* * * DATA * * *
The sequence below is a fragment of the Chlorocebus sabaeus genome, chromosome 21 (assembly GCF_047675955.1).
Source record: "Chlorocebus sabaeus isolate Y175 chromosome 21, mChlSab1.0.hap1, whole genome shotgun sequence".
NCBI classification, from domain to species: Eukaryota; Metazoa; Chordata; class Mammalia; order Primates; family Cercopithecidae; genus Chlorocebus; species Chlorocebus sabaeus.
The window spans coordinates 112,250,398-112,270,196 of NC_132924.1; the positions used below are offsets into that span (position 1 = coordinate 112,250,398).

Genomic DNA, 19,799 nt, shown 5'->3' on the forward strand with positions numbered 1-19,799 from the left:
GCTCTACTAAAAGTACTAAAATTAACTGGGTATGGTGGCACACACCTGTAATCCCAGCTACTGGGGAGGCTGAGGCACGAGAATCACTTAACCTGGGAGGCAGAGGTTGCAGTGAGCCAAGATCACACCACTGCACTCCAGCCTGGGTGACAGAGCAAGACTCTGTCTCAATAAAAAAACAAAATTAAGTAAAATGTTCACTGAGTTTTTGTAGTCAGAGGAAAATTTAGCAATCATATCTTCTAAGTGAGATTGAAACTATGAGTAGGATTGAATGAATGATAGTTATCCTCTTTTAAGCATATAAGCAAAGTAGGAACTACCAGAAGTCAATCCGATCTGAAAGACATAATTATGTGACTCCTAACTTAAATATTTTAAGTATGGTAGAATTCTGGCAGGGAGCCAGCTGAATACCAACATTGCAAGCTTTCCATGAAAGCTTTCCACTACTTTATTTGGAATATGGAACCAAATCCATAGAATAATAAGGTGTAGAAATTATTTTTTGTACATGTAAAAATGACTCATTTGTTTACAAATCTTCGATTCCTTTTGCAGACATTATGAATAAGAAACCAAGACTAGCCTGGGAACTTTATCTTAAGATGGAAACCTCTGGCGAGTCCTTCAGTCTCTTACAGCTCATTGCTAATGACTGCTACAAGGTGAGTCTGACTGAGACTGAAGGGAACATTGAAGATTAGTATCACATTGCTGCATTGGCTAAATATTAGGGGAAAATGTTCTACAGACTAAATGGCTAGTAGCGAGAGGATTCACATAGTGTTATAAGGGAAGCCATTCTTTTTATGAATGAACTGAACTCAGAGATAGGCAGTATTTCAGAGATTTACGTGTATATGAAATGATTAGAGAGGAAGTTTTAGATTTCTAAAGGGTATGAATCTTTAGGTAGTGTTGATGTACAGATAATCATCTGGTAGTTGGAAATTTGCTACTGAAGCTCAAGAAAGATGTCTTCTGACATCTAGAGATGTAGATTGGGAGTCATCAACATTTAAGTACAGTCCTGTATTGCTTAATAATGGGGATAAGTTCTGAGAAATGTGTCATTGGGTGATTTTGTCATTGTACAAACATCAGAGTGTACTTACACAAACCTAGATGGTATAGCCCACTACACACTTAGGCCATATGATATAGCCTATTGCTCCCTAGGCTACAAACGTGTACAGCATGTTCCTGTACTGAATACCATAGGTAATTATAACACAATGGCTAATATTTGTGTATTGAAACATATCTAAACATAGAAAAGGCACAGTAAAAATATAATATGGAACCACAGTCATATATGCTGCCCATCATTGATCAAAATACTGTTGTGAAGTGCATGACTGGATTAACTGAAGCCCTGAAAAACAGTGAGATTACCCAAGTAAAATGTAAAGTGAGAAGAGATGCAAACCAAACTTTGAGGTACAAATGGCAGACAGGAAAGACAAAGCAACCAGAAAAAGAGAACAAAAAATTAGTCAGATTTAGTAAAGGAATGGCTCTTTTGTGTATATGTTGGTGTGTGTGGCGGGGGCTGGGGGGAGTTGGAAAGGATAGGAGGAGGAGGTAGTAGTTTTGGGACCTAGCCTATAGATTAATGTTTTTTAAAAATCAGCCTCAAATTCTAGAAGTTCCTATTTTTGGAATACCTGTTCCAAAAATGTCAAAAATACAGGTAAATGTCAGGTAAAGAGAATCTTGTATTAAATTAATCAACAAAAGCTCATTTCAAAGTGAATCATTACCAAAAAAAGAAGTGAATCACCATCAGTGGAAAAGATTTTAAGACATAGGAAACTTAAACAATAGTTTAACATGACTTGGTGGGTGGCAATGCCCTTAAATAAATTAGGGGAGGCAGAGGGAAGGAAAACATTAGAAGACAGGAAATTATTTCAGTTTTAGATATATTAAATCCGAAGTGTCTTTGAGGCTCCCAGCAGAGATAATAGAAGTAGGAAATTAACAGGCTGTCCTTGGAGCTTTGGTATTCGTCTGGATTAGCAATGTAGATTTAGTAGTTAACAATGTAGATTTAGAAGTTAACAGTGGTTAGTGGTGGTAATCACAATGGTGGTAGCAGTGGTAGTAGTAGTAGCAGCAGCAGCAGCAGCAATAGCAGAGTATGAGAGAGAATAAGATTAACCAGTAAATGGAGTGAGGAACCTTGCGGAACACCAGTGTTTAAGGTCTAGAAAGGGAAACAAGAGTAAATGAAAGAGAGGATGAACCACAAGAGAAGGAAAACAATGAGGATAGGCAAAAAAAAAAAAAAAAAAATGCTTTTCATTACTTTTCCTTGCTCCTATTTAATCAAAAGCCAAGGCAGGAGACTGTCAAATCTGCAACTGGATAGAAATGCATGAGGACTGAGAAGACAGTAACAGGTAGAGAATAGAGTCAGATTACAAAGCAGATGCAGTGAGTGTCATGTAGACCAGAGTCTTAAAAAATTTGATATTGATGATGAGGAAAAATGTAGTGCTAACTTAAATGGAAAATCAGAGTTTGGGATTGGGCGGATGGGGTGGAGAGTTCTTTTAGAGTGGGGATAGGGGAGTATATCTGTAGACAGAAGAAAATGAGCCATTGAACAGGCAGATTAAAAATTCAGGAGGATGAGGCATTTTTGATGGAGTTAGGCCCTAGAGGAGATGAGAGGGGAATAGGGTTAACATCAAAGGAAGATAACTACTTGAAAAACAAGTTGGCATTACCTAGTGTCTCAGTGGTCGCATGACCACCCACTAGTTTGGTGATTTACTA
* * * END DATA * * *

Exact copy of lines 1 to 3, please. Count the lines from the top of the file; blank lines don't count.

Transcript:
The sequence below is a fragment of the Chlorocebus sabaeus genome, chromosome 21 (assembly GCF_047675955.1).
Source record: "Chlorocebus sabaeus isolate Y175 chromosome 21, mChlSab1.0.hap1, whole genome shotgun sequence".
NCBI classification, from domain to species: Eukaryota; Metazoa; Chordata; class Mammalia; order Primates; family Cercopithecidae; genus Chlorocebus; species Chlorocebus sabaeus.